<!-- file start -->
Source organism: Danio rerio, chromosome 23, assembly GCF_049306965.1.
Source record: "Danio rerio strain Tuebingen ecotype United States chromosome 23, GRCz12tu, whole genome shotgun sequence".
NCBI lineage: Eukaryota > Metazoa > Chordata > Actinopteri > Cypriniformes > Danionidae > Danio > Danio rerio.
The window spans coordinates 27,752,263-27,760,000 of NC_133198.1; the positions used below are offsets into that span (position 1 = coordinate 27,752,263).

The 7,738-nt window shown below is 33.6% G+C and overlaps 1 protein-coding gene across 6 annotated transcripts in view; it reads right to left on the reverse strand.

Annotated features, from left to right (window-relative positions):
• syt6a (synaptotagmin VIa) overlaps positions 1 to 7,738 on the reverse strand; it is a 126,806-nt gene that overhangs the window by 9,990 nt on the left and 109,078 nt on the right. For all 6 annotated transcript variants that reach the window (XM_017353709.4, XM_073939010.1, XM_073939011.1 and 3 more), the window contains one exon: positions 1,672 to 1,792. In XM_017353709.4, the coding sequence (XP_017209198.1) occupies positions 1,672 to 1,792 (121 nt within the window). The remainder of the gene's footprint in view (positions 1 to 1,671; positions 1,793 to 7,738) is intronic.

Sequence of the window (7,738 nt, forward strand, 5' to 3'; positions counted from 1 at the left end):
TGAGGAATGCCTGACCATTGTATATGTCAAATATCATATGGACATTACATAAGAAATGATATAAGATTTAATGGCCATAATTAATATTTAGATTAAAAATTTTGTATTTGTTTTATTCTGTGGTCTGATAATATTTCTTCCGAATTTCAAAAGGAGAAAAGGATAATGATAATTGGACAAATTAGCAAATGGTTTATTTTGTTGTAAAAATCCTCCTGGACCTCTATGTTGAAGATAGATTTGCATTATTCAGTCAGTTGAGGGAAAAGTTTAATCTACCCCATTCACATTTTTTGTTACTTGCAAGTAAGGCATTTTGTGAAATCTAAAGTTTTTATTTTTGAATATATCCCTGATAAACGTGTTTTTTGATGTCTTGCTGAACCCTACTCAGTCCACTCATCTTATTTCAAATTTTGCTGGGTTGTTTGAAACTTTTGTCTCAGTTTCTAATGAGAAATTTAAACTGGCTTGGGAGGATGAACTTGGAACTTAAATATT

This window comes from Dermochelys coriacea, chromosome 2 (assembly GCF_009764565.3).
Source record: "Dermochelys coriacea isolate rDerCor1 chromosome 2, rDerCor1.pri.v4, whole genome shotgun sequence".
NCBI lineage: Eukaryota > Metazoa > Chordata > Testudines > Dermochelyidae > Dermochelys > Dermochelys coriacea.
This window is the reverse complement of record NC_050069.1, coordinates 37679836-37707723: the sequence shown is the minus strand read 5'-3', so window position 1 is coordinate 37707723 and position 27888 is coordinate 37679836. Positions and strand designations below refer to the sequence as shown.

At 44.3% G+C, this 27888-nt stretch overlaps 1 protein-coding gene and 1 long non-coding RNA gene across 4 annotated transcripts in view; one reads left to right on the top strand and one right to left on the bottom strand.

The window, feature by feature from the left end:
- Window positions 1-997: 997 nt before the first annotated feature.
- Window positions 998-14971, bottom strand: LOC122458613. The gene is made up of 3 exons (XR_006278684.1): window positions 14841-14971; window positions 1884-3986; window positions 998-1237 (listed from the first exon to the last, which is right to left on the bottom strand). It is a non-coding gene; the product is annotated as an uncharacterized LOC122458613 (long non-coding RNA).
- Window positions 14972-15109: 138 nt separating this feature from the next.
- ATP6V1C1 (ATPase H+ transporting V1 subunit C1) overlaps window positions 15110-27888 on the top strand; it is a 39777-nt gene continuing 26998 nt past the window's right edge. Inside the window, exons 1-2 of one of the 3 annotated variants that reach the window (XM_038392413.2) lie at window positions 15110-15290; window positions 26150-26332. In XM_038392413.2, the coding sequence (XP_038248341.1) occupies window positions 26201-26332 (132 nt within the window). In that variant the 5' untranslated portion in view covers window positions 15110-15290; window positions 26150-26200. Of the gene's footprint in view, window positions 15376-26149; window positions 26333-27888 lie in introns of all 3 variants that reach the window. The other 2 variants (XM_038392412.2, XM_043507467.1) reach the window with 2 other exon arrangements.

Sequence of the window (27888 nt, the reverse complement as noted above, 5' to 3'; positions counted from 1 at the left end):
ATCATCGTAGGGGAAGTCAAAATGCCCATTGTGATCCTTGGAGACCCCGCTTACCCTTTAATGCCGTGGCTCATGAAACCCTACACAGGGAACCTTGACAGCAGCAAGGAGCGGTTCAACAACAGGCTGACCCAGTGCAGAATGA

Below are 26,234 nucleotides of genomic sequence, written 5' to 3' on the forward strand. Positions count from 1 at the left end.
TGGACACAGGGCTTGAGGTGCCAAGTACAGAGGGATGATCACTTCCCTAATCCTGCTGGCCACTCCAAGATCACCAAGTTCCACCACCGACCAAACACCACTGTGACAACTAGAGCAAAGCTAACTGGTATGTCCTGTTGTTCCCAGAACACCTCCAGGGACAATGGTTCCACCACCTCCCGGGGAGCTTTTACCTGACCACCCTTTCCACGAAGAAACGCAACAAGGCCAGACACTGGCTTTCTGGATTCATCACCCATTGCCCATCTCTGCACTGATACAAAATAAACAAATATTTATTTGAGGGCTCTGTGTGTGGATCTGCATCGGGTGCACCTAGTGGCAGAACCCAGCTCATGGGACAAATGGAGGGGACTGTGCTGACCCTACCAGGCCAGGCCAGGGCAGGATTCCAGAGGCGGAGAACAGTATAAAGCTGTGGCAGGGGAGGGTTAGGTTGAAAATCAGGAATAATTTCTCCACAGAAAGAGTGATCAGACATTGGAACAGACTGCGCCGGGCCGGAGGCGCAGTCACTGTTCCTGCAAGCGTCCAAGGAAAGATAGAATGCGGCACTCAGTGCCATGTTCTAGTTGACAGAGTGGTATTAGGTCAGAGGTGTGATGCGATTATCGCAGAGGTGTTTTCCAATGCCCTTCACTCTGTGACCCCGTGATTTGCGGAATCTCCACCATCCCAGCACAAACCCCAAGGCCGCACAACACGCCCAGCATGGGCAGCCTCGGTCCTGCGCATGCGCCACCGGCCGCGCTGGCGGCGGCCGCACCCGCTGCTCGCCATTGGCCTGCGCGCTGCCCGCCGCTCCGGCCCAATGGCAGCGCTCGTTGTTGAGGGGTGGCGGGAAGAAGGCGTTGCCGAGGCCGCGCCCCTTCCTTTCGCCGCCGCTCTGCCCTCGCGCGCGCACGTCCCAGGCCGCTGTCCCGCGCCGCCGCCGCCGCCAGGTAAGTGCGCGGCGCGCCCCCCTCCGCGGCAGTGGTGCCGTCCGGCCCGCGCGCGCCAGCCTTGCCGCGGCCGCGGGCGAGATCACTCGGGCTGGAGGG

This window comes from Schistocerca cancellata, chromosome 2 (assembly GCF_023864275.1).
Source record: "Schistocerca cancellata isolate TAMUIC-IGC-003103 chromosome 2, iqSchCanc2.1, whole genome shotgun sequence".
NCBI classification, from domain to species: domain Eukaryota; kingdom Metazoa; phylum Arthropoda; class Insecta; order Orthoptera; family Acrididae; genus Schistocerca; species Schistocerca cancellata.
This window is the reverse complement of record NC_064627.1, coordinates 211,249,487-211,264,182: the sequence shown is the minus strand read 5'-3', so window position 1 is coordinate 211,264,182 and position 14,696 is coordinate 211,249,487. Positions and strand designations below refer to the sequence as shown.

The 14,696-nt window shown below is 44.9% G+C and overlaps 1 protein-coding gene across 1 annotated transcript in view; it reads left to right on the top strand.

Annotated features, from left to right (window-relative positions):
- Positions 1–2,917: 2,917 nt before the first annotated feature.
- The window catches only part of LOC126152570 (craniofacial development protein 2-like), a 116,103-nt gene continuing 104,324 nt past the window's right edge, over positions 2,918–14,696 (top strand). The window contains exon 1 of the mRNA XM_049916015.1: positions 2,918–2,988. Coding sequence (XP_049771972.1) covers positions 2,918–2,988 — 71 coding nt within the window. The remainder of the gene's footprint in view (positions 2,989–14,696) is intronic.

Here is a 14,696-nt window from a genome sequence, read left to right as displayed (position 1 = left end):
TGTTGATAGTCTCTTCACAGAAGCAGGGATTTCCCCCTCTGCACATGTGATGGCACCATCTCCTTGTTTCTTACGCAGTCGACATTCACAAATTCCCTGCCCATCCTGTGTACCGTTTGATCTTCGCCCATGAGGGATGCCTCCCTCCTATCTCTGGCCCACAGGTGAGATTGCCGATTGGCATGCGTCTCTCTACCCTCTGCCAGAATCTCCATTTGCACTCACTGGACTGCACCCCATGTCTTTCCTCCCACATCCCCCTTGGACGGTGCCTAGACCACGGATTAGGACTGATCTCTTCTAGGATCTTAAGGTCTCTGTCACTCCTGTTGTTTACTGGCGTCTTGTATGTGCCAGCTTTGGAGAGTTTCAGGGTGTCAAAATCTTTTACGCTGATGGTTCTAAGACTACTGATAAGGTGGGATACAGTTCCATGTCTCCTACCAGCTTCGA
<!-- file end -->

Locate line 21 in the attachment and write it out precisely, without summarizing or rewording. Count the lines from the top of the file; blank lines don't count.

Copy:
ATCATCGTAGGGGAAGTCAAAATGCCCATTGTGATCCTTGGAGACCCCGCTTACCCTTTAATGCCGTGGCTCATGAAACCCTACACAGGGAACCTTGACAGCAGCAAGGAGCGGTTCAACAACAGGCTGACCCAGTGCAGAATGA